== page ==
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How Does Tolerance Lead to Addiction?


A tolerance is built when using a substance regularly. A tolerance turns into addiction when the brain chemistry changes the way stimuli are registered.

What is Tolerance?

The first step in better understanding the difference between tolerance and addiction, and how tolerance is a step in the growing addiction, is to understand what each term means. Tolerance is closely linked with dependence, and dependence is closely linked with addiction. Someone who develops an addiction will undoubtedly experience all three at some point in that cycle. 

Tolerance occurs when a person has a diminished response to alcohol or drugs as a result of repeated use. Its mere presence means more of a substance is needed to achieve the desired results. When someone abuses drugs or alcohol over a long period, eventually their body and brain will become used to the effects. This requires that they either take more of the drug or take it more often, to feel the same effects that they are used to. 

This step up in usage can have negative consequences itself, like a greater potential for overdose. According to the NIH: “A variety of factors can impact a person’s drug tolerance. People with certain liver or kidney disorders, the organs that break down or metabolize drugs, may require Trusted Source.”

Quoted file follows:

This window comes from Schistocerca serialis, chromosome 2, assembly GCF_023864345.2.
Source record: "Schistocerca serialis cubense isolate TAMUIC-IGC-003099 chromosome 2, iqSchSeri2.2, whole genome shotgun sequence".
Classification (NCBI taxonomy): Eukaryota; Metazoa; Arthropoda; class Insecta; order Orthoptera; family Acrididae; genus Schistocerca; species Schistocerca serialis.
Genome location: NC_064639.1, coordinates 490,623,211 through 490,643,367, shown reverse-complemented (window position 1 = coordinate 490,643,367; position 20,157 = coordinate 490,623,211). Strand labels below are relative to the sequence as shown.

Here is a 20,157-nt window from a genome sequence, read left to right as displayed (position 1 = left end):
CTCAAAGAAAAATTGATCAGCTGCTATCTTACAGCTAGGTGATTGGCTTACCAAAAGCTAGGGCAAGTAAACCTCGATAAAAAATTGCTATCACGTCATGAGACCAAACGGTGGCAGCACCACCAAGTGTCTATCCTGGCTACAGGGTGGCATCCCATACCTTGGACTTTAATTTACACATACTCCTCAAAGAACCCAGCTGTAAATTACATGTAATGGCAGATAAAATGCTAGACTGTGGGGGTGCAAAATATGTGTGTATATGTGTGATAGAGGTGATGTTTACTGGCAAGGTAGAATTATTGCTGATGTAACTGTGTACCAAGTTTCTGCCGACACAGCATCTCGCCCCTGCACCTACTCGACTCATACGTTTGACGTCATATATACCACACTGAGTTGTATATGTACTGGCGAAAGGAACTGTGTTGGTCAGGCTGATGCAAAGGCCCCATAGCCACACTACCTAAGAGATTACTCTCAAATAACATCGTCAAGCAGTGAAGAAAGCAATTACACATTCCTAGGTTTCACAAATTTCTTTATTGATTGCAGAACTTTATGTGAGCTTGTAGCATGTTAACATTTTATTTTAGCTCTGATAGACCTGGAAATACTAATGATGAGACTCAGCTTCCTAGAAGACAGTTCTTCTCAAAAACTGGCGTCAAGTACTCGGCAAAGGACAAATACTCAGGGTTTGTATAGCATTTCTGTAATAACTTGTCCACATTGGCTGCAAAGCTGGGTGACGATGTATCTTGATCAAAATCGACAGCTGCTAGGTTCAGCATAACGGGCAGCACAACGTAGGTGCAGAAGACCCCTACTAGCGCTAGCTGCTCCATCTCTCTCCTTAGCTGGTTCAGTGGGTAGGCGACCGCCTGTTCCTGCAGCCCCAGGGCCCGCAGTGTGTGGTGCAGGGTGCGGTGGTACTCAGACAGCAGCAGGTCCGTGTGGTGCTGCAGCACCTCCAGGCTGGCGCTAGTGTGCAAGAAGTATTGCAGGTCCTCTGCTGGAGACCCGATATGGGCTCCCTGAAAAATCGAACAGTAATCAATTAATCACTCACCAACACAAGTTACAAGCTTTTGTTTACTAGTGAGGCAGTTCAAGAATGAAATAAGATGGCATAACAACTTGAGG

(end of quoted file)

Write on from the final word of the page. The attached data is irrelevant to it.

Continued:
Understanding Substance Dependence

The next step in an addiction, following building a tolerance, is eventually becoming dependent on the substance. Drug dependence is commonly referred to as the person not being able to function effectively on a daily basis, without taking the substance. Depending on the type and severity of the substance abuse, dependence can be physical or psychological, and it can have serious effects on the individual’s life in general.

Dependence is crucial for developing an addiction, and in many cases, the dependence is what causes the individual to begin the chronic behavioral changes that are often seen in those with substance use disorder. The dependence and the intense desire to avoid the onset of potential withdrawal symptoms are what plant the seed for the ongoing, compulsive, drug-seeking, and addictive behavior that is often displayed by those struggling with drug or alcohol use disorders

One of the most common examples of dependence is the compulsion of a cigarette smoker to smoke constantly. Nicotine is one of the most addictive substances commonly available. It is well-known for causing a powerful physical and psychological addiction over long periods of use. 

When a smoker decides to quit and stops smoking suddenly, they experience a physical withdrawal and detox stage just like anyone else recovering from an addiction. Some of the symptoms seen in cases like these are tremors, physical cravings for nicotine, and increased tiredness or fatigue. 

The Difference Between Tolerance and Dependence 

The biggest difference between tolerance and dependence lies in what they are, at their core. Tolerance is the term for the body getting used to drug or alcohol use, and their effects requiring a larger dose or more frequent dosing to feel the same effects.